Ventricular detection during exercise

Tracing N° 1
Medtronic Devices: CRT Field: Effort

47 year old man implanted with a triple chamber defibrillator Viva XT in the context of an idiopathic dilated cardiomyopathy with left bundle branch block; 3 months post implant, good clinical response, Device interrogation and identification of episodes of ventricular sense.  

Graph and trace

On the recorded tracings of ventricular sense in the device memories, we find the atrial and ventricular markers but no electrograms;

  1. Fast sinus rhythm at the upper tracking rate (460 ms, 130 bpm) biventricular stimulation (AS-BV) ;
  2. Atrial rate above the upper tracking rate, spontaneous conducted ventricule (AS-VS) and loss of biventricular stimulation ;

This tracing demonstrates the interest to analyze carefully the episodes of ventricular sensing stored in the device memory. This patient has a left bundle branch block but does not present a major atrioventricular conduction disorder (the PR interval of 190 ms at rest and 170 ms at peak exercise). Programming a spontaneous AV delay at150 ms at rest with rate adaptive AV delay of 110 ms at peak exercise ensures a good biventricular capture up to the upper tracking rate. The tracing shows that the recorded rate displayed by the patient exceeds the upper tracking rate (sinus tachycardia). In a patient in complete atrioventricular block, this would result in a Wenckebach operation. In this patient with a preserved atrioventricular conduction, no ventricular pacing being possible beyond the upper tracking rate, the AV delay gradually lengthens before the spontaneous conduction reappears with the loss of biventricular pacing at peak exercise. An increase of the upper tracking rate to 140 bpm has eliminated this type of episodes.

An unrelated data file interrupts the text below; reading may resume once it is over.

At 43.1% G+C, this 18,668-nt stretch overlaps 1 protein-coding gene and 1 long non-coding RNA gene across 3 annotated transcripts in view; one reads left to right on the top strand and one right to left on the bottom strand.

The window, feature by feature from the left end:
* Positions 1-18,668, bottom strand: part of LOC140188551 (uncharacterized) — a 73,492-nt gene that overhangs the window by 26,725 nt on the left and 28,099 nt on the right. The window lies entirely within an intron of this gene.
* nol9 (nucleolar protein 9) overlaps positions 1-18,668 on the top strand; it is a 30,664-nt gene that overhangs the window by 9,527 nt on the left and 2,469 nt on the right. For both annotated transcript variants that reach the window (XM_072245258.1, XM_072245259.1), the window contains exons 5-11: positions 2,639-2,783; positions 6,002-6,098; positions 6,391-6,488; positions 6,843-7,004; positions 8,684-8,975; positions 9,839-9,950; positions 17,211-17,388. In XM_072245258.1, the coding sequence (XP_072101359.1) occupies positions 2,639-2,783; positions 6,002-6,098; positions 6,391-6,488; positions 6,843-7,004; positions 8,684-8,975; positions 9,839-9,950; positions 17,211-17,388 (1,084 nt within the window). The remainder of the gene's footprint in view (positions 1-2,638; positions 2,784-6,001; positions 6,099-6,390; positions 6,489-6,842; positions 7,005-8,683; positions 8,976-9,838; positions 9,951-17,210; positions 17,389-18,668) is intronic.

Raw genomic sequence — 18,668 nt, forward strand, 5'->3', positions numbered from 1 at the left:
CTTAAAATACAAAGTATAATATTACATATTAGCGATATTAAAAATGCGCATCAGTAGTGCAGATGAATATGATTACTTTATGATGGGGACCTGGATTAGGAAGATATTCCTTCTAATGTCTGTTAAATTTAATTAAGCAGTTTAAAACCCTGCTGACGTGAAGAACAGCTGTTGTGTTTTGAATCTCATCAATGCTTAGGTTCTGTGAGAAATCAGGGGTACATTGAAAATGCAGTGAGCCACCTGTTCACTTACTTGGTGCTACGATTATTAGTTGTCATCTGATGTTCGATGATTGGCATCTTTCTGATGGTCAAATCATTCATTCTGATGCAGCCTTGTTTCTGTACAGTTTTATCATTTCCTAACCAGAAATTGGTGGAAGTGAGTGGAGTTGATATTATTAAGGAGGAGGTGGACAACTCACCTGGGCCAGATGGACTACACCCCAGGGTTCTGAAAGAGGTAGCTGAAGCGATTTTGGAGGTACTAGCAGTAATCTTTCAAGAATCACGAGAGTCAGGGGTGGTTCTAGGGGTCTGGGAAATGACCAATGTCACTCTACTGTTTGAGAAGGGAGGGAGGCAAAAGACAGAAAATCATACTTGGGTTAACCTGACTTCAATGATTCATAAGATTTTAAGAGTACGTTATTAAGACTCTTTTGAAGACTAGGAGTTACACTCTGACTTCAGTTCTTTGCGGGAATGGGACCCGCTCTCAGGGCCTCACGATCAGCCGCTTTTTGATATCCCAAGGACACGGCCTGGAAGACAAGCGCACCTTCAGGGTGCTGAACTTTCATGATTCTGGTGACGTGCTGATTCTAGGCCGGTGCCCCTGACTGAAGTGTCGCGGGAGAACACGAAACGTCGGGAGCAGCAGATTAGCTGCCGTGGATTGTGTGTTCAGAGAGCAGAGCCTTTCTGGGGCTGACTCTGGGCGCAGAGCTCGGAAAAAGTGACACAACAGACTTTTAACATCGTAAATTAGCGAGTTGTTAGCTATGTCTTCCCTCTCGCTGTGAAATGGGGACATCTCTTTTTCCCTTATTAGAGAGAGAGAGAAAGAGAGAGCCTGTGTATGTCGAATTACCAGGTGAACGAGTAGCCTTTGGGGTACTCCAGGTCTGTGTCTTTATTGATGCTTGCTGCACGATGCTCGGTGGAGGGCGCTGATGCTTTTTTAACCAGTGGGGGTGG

Theoritical features / Basic concepts

Rate-Responsive Pacing Maximal tracking rate AV-delay optimization during exercise Atrial sensitivity Ventricular extrasystole in patients with a long PR interval   In a resynchronized patient, the main objectives of the programming during exercise are: to maintain a permanent and effective biventricular capture for high heart rates, to ensure a good contribution of atrial systole to cardiac output, and to allow for appropriate heart rate acceleration which is the fundamental adaptive mechanism of the cardiac output during exercise, in particular in heart failure patients. Checking for the maintenance of a permanent biventricular capture during exercise must be part of the standard CRT patient assessment. The recording of episodes of ventricular sensing occurring at high sinus rate in...